Theater composer Michael Friedman died on Saturday, a casualty of AIDS at the young age of 41. He's best-known as the co-creator of Bloody Bloody Andrew Jackson, a rock musical that caused a sensation when it hit Broadway in 2010. His newest show, by coincidence, is set to have its world premiere this very week at the Children's Theatre Company (CTC) in Minneapolis.
Friedman wrote the music and lyrics for The Abominables, which comes billed as "the first Minnesota hockey musical." The show, recommended for ages 8 and up, is a co-production with the Civilians, a NYC-based troupe that counts Friedman among its founding artists. Steve Cosson, also of the Civilians, wrote the Abominables book and directs CTC's production.
"While we are deeply saddened that Michael will not see the world premiere," wrote CTC in a statement released on Sunday, "we feel fortunate to be able to bring one of his final works of art to the stage and share his artistry with the community, in particular, with children and families."
Friedman was known for his many shows with the Civilians, and particularly for Bloody Bloody Andrew Jackson. A dark comedy about the founding of the Democratic Party, it was hailed as a timely comment on the dangers of American populism.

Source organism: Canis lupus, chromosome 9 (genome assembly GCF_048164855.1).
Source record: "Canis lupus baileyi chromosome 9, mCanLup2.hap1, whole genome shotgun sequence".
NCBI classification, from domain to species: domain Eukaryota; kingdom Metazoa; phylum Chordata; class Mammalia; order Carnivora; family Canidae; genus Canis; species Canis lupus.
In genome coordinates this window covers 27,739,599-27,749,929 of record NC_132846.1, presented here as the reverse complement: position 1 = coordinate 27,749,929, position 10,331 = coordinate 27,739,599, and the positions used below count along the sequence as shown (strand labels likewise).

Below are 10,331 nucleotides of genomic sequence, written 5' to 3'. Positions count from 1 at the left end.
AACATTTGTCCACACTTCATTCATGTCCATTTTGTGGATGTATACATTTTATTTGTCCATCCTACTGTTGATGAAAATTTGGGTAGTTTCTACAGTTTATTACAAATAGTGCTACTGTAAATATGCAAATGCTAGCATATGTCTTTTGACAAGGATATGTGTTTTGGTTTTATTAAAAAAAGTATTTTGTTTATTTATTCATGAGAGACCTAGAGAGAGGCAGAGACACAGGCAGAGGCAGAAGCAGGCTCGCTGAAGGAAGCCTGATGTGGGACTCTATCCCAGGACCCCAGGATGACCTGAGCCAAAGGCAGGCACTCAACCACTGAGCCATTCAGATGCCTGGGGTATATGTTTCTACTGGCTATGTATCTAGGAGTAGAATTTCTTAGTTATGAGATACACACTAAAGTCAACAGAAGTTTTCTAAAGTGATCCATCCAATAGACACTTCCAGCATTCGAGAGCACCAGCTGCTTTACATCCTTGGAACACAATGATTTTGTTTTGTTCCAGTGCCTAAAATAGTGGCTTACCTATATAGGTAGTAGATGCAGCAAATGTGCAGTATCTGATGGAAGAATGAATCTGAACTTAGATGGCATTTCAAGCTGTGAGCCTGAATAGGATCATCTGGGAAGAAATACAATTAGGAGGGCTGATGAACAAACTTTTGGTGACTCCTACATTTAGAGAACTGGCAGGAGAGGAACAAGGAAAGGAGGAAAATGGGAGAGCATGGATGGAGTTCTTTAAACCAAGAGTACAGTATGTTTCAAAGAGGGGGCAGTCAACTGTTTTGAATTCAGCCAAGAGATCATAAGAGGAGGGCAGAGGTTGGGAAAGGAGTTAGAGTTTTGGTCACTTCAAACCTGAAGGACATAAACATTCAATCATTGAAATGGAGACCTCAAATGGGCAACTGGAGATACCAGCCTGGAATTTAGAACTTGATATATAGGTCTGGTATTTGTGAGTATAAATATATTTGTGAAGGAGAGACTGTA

Lin-Manuel Miranda, the creator of Hamilton — another presidential musical — wrote on Twitter this weekend that he's "aching with gratitude for the music & joy" Friedman gave us. "Mourning all the music we'll never hear."
Bloody Bloody Andrew Jackson was controversial, however, sparking widespread criticism from Native communities. When Minneapolis Musical Theatre produced the play at the New Century Theatre in 2014, local Navajo playwright Rhiana Yazzie criticized Bloody Bloody as "an exercise in racial slurs against Native Americans justified with a thin coating of white shaming."
Among Friedman's other musicals was Mr. Burns, a Post-Electric Play, a Simpsons-inspired play that premiered in 2012 and was staged at the Guthrie Theater in 2015. The Abominables starts previews Tuesday night at CTC.
"Michael was an extraordinary artist and an incredible human being,” said Peter C. Brosius, CTC's artistic director, in a statement. “He was brilliant, wildly funny and so deeply caring about other people. Michael was such a joy; his boundless energy, his infectious enthusiasm and his ability to be so fearlessly self-critical and clear eyed in the pursuit of something truly extraordinary made him utterly unique."
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